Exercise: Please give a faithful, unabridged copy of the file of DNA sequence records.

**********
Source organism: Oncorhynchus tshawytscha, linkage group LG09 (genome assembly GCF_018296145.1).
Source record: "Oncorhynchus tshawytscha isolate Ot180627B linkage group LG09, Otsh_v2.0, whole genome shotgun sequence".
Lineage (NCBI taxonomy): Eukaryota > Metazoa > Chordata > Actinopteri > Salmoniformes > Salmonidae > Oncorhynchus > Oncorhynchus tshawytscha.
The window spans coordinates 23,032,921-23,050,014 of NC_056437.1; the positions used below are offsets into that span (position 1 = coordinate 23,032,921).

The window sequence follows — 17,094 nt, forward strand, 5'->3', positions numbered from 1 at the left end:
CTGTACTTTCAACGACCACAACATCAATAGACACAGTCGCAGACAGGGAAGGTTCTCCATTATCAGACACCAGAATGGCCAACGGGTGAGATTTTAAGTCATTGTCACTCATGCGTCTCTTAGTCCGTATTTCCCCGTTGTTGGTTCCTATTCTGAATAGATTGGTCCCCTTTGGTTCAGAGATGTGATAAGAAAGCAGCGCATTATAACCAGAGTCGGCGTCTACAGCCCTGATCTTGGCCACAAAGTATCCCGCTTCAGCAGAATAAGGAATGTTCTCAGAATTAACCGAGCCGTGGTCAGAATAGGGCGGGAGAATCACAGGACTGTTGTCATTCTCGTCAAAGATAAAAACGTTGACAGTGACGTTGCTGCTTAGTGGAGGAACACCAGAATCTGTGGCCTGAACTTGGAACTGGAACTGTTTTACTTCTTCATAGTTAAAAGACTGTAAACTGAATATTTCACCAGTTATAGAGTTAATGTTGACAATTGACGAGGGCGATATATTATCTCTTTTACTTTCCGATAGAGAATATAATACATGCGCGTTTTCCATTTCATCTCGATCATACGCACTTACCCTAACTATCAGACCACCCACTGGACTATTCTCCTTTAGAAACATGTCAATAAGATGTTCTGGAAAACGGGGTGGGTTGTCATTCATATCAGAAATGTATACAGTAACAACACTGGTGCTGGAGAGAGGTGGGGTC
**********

Source organism: Oncorhynchus tshawytscha, linkage group LG09 (genome assembly GCF_018296145.1).
Source record: "Oncorhynchus tshawytscha isolate Ot180627B linkage group LG09, Otsh_v2.0, whole genome shotgun sequence".
Lineage (NCBI taxonomy): Eukaryota > Metazoa > Chordata > Actinopteri > Salmoniformes > Salmonidae > Oncorhynchus > Oncorhynchus tshawytscha.
The window spans coordinates 23,032,921-23,050,014 of NC_056437.1; the positions used below are offsets into that span (position 1 = coordinate 23,032,921).

The window sequence follows — 17,094 nt, forward strand, 5'->3', positions numbered from 1 at the left end:
CTGTACTTTCAACGACCACAACATCAATAGACACAGTCGCAGACAGGGAAGGTTCTCCATTATCAGACACCAGAATGGCCAACGGGTGAGATTTTAAGTCATTGTCACTCATGCGTCTCTTAGTCCGTATTTCCCCGTTGTTGGTTCCTATTCTGAATAGATTGGTCCCCTTTGGTTCAGAGATGTGATAAGAAAGCAGCGCATTATAACCAGAGTCGGCGTCTACAGCCCTGATCTTGGCCACAAAGTATCCCGCTTCAGCAGAATAAGGAATGTTCTCAGAATTAACCGAGCCGTGGTCAGAATAGGGCGGGAGAATCACAGGACTGTTGTCATTCTCGTCAAAGATAAAAACGTTGACAGTGACGTTGCTGCTTAGTGGAGGAACACCAGAATCTGTGGCCTGAACTTGGAACTGGAACTGTTTTACTTCTTCATAGTTAAAAGACTGTAAACTGAATATTTCACCAGTTATAGAGTTAATGTTGACAATTGACGAGGGCGATATATTATCTCTTTTACTTTCCGATAGAGAATATAATACATGCGCGTTTTCCATTTCATCTCGATCATACGCACTTACCCTAACTATCAGACCACCCACTGGACTATTCTCCTTTAGAAACATGTCAATAAGATGTTCTGGAAAACGGGGTGGGTTGTCATTCATATCAGAAATGTATACAGTAACAACACTGGTGCTGGAGAGAGGTGGGGTC